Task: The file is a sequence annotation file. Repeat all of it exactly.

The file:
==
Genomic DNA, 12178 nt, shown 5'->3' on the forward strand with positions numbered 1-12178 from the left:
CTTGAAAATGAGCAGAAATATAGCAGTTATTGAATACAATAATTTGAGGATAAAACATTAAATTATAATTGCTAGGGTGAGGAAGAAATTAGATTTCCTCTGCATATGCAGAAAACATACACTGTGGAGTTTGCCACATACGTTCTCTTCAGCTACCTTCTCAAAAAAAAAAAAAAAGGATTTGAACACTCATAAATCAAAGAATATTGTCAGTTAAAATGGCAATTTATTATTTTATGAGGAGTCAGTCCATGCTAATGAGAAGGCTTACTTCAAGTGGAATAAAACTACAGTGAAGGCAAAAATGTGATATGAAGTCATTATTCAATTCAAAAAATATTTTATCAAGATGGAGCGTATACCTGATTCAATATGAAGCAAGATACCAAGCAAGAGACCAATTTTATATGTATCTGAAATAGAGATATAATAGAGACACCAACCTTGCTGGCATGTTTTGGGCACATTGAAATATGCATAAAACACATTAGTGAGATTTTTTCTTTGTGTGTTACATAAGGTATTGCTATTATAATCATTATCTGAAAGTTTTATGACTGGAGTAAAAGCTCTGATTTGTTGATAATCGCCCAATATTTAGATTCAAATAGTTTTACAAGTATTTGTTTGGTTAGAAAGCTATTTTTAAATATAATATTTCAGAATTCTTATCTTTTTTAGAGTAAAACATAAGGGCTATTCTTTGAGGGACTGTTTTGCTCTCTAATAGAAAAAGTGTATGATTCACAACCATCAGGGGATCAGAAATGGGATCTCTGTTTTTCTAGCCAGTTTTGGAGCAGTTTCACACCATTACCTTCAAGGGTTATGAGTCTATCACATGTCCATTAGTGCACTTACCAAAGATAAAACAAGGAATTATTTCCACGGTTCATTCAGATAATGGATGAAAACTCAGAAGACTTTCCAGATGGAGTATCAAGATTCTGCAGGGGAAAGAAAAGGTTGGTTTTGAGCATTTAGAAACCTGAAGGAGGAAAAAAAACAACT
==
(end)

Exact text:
Genomic DNA, 12178 nt, shown 5'->3' on the forward strand with positions numbered 1-12178 from the left:
CTTGAAAATGAGCAGAAATATAGCAGTTATTGAATACAATAATTTGAGGATAAAACATTAAATTATAATTGCTAGGGTGAGGAAGAAATTAGATTTCCTCTGCATATGCAGAAAACATACACTGTGGAGTTTGCCACATACGTTCTCTTCAGCTACCTTCTCAAAAAAAAAAAAAAAGGATTTGAACACTCATAAATCAAAGAATATTGTCAGTTAAAATGGCAATTTATTATTTTATGAGGAGTCAGTCCATGCTAATGAGAAGGCTTACTTCAAGTGGAATAAAACTACAGTGAAGGCAAAAATGTGATATGAAGTCATTATTCAATTCAAAAAATATTTTATCAAGATGGAGCGTATACCTGATTCAATATGAAGCAAGATACCAAGCAAGAGACCAATTTTATATGTATCTGAAATAGAGATATAATAGAGACACCAACCTTGCTGGCATGTTTTGGGCACATTGAAATATGCATAAAACACATTAGTGAGATTTTTTCTTTGTGTGTTACATAAGGTATTGCTATTATAATCATTATCTGAAAGTTTTATGACTGGAGTAAAAGCTCTGATTTGTTGATAATCGCCCAATATTTAGATTCAAATAGTTTTACAAGTATTTGTTTGGTTAGAAAGCTATTTTTAAATATAATATTTCAGAATTCTTATCTTTTTTAGAGTAAAACATAAGGGCTATTCTTTGAGGGACTGTTTTGCTCTCTAATAGAAAAAGTGTATGATTCACAACCATCAGGGGATCAGAAATGGGATCTCTGTTTTTCTAGCCAGTTTTGGAGCAGTTTCACACCATTACCTTCAAGGGTTATGAGTCTATCACATGTCCATTAGTGCACTTACCAAAGATAAAACAAGGAATTATTTCCACGGTTCATTCAGATAATGGATGAAAACTCAGAAGACTTTCCAGATGGAGTATCAAGATTCTGCAGGGGAAAGAAAAGGTTGGTTTTGAGCATTTAGAAACCTGAAGGAGGAAAAAAAACAACT